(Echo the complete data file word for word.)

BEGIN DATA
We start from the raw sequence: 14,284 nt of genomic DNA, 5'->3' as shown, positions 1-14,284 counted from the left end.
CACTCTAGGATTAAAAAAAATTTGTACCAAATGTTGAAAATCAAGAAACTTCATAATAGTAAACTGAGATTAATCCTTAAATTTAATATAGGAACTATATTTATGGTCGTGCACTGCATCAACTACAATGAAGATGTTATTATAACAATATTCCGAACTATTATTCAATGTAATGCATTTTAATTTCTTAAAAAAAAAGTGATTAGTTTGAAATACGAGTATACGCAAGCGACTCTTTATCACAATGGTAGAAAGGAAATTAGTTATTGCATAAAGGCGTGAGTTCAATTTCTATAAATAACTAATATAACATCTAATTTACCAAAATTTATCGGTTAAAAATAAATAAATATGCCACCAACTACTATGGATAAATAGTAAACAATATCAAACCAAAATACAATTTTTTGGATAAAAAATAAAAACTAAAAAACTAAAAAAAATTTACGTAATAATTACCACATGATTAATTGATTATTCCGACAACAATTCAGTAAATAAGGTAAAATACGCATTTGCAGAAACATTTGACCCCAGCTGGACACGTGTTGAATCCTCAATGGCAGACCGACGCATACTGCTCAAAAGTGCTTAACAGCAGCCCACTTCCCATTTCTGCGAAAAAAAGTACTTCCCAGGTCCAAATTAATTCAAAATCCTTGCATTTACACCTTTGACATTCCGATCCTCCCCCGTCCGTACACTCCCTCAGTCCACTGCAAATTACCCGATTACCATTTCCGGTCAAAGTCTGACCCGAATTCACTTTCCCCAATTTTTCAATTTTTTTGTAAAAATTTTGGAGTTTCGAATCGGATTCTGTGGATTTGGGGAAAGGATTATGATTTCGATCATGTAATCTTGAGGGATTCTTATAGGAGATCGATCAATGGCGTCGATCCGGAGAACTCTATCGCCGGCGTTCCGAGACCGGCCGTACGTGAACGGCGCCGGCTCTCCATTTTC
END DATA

We start from the raw sequence: 14,284 nt of genomic DNA, 5'->3' as shown, positions 1-14,284 counted from the left end.
CACTCTAGGATTAAAAAAAATTTGTACCAAATGTTGAAAATCAAGAAACTTCATAATAGTAAACTGAGATTAATCCTTAAATTTAATATAGGAACTATATTTATGGTCGTGCACTGCATCAACTACAATGAAGATGTTATTATAACAATATTCCGAACTATTATTCAATGTAATGCATTTTAATTTCTTAAAAAAAAAGTGATTAGTTTGAAATACGAGTATACGCAAGCGACTCTTTATCACAATGGTAGAAAGGAAATTAGTTATTGCATAAAGGCGTGAGTTCAATTTCTATAAATAACTAATATAACATCTAATTTACCAAAATTTATCGGTTAAAAATAAATAAATATGCCACCAACTACTATGGATAAATAGTAAACAATATCAAACCAAAATACAATTTTTTGGATAAAAAATAAAAACTAAAAAACTAAAAAAAATTTACGTAATAATTACCACATGATTAATTGATTATTCCGACAACAATTCAGTAAATAAGGTAAAATACGCATTTGCAGAAACATTTGACCCCAGCTGGACACGTGTTGAATCCTCAATGGCAGACCGACGCATACTGCTCAAAAGTGCTTAACAGCAGCCCACTTCCCATTTCTGCGAAAAAAAGTACTTCCCAGGTCCAAATTAATTCAAAATCCTTGCATTTACACCTTTGACATTCCGATCCTCCCCCGTCCGTACACTCCCTCAGTCCACTGCAAATTACCCGATTACCATTTCCGGTCAAAGTCTGACCCGAATTCACTTTCCCCAATTTTTCAATTTTTTTGTAAAAATTTTGGAGTTTCGAATCGGATTCTGTGGATTTGGGGAAAGGATTATGATTTCGATCATGTAATCTTGAGGGATTCTTATAGGAGATCGATCAATGGCGTCGATCCGGAGAACTCTATCGCCGGCGTTCCGAGACCGGCCGTACGTGAACGGCGCCGGCTCTCCATTTTC